Opinion Other fonts I hope the State Department considered

(Washington Post Staff illustration)
4 min

Well, the State Department’s recent decision to change its standard communique typeface from Times New Roman has caused quite a meltdown — or, as I like to call it, a font-do.

However, I’m sure the State Department carefully considered many options before making the switch. Calibri won on the grounds of accessibility, with the hope that a sans serif typeface would be more broadly legible. Here are some of the other fonts — and the messages their selection would have sent — that I hope the department considered.

Wingdings: Wingdings is great if you want to take a lot of very controversial foreign policy steps without anyone noticing what you are doing. You can literally declare war on another country and they will be like, “Aw, the State Department sent me a series of urgent-looking smiley faces for no reason.” Think of how much embarrassment we would have saved ourselves had all communication to Denmark regarding purchasing Greenland been entirely illegible!

Papyrus: A great way to make all your diplomatic announcements feel as though they are centering exercises at a wellness retreat where there are a lot of little pots of bamboo and salt lamps. How could you not assent to a treaty in such a zen setting? Also useful if we ever get into some kind of diplomatic scrape with the “Avatar” franchise planet of Pandora.

Guest Opinion: In bad taste or not, I’ll keep my Comic Sans

Comic Sans: Lots of people have rightly pointed out that Comic Sans is unjustly maligned. It is a perfectly good font for some occasions! I cannot think of any better one for a Christmas letter of unexpected length, or a self-published collection of children’s verse, or a clown’s business card. Not all fonts are for all purposes! But one purpose Comic Sans would definitely be bad for is diplomatic communiques: “Will you be our trading partner? Y/N Circle one :)”

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Impact: This is not a message from the United States. This is a message from an angry homemade T-shirt, or an anonymous note stuffed in your mailbox warning that your dog barks too much at night. Yes, if the United States ever wants to go to war with a dad holding a fish whose grainy image has been printed on a white crew neck, this is the typeface for that.

COPPERPLATE GOTHIC: WHEN YOU WANT TO BE YELLING ALL THE TIME EVEN WHEN YOU’RE NOT YELLING. Teddy “Speak Softly and Carry a Big Stick” Roosevelt would have hated this font.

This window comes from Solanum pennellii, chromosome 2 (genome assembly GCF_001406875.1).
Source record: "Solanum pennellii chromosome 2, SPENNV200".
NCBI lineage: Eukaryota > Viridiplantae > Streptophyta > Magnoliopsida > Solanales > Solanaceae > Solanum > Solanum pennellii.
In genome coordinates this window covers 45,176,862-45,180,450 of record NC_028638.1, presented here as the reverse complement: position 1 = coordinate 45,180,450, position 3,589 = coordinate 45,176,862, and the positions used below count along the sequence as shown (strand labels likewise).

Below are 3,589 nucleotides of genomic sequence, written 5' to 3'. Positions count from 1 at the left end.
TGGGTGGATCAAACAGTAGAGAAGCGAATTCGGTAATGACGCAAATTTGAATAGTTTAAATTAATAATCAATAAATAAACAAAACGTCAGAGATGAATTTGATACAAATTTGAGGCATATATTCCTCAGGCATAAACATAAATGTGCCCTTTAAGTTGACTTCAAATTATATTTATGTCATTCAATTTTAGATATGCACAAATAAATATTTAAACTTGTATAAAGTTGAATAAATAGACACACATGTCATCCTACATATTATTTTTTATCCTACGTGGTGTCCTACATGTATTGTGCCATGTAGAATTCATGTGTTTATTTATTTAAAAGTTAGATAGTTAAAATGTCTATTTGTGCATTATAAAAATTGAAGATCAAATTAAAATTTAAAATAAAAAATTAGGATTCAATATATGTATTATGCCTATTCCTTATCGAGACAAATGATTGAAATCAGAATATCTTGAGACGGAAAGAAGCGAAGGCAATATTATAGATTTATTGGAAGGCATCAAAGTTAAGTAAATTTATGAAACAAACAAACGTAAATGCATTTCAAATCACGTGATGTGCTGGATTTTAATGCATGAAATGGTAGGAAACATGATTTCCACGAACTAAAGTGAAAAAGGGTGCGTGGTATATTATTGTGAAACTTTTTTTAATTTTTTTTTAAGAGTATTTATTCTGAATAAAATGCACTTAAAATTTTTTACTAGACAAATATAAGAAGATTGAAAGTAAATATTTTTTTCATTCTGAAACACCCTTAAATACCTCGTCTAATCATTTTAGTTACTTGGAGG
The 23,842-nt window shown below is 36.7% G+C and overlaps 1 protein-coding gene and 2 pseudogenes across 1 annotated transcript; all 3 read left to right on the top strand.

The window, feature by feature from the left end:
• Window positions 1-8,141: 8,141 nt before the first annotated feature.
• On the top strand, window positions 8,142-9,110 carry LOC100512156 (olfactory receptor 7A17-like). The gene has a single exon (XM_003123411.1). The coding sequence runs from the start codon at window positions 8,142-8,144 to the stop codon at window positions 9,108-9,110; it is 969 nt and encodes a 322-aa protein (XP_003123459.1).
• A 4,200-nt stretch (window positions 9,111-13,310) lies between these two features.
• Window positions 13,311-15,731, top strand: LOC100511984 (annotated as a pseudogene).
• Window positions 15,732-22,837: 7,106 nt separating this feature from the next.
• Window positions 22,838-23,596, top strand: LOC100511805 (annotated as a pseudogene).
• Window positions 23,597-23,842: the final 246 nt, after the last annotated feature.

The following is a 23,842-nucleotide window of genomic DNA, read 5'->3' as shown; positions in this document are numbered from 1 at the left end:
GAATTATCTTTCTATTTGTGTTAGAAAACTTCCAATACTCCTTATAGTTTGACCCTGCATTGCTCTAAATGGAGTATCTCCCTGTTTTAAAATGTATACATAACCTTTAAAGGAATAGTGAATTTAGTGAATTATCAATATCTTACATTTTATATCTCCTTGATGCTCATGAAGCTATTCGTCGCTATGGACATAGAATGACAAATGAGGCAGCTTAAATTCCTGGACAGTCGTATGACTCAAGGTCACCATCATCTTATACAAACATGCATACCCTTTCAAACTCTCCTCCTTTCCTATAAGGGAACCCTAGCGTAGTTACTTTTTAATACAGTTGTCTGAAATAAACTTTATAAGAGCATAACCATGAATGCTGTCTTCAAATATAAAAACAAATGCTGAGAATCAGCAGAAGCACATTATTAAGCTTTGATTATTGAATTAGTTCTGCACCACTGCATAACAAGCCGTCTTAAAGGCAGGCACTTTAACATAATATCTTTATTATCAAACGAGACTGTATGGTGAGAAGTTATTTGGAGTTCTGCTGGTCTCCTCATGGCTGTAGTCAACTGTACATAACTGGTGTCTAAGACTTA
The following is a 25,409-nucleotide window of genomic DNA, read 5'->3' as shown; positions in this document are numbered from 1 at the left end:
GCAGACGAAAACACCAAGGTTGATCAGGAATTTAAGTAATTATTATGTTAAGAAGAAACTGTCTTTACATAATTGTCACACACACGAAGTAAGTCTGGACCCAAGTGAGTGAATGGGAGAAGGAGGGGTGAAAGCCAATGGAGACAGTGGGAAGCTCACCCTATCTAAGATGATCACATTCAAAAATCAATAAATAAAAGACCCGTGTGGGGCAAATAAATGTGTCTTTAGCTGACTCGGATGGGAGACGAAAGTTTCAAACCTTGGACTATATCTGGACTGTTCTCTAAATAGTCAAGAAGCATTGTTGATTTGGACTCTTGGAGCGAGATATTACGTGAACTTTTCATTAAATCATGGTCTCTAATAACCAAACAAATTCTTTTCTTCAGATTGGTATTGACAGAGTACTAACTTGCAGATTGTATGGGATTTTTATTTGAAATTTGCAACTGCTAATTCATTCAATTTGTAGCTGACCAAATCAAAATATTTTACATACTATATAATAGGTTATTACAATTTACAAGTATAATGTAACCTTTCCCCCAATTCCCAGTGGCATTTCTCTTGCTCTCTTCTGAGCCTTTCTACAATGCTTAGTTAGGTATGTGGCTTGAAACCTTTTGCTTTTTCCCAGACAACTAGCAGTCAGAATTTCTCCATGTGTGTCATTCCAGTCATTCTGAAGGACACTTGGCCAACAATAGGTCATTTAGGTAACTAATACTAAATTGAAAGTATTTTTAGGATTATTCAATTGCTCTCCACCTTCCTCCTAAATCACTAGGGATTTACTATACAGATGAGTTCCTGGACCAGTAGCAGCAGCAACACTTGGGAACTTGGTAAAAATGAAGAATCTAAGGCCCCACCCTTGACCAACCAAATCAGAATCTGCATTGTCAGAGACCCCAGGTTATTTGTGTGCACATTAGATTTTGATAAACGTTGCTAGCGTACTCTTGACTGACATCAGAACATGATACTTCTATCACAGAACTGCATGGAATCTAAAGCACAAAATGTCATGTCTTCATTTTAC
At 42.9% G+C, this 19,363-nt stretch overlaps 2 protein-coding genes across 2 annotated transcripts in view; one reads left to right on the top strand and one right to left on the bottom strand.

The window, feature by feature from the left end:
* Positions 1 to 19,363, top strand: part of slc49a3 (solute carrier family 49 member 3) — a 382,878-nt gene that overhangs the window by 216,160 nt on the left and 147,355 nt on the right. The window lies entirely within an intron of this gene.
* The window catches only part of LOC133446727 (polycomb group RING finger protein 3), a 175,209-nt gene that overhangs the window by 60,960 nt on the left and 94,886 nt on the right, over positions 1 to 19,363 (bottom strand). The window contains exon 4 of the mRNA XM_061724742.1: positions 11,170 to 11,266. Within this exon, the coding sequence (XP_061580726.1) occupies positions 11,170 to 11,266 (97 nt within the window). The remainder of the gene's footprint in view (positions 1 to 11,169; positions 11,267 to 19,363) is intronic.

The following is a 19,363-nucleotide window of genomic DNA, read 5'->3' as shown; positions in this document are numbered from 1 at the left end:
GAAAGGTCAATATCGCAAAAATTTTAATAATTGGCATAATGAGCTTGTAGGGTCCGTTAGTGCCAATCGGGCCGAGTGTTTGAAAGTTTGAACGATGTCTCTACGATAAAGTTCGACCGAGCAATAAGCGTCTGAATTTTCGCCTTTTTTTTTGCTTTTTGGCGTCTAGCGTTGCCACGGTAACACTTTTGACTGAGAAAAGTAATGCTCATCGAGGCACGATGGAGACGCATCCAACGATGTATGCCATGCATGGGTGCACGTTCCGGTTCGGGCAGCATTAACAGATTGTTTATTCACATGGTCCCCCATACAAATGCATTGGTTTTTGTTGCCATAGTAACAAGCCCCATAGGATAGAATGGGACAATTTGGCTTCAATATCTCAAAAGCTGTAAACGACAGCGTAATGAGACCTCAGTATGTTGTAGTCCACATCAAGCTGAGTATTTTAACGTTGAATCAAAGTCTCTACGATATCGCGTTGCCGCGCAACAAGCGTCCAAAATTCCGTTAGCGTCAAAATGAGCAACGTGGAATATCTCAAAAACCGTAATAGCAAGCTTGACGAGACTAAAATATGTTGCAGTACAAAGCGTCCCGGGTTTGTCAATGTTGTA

Edwardian Script: This would suffuse all U.S. diplomatic communiques with a sense of longing and repression: “I await your white paper most ardently. A paper white as your spotless gloves, whose touch I still recollect, when, in the rain, my finger brushed yours for one forbidden moment. I cannot now think of rain without recalling you to mind.” Really, its filigree is so exquisite you almost feel you don’t need to read the communications at all! All well and good until you actually get a magnifying glass and discover you have started World War I because someone has insulted your uncle the Kaiser, and your alliances got too complicated because you were so excited about sending beautifully calligraphed notes to all the European capitals that you got a little carried away.

This designer made Comic Sans, the Internet’s most hated font, cool again

Jokerman: A bonus feature of this font is that it feels like an invitation to an arts-and-crafts party! Instead of a long communique exhaustively explaining the geopolitical tensions in the South China Sea, what about a sip-and-paint watercolor evoking them?

Courier New: It was good enough for the Zimmerman Telegram, wasn’t it?

Hypothetical Triple-Serif Font: If sans serif fonts exist, mustn’t all those serifs go somewhere? Each letter burdened with dozens of castoff serifs, this font is almost entirely unreadable, looking as though the message has fought its way through a thick mass of brambles to arrive. Excellent for sensitive communications, so long as the recipient has the appropriate cipher to de-serif.

Calibri: Is it the case that someone put a lot of effort into finding this font, a typeface so accessible and legible that it merited a change to State Department policy? Or did someone put in the minimum effort possible and send a communique in the default font suggested by Microsoft Word, and that person is now trying to cover their tracks? Y/N Circle one :)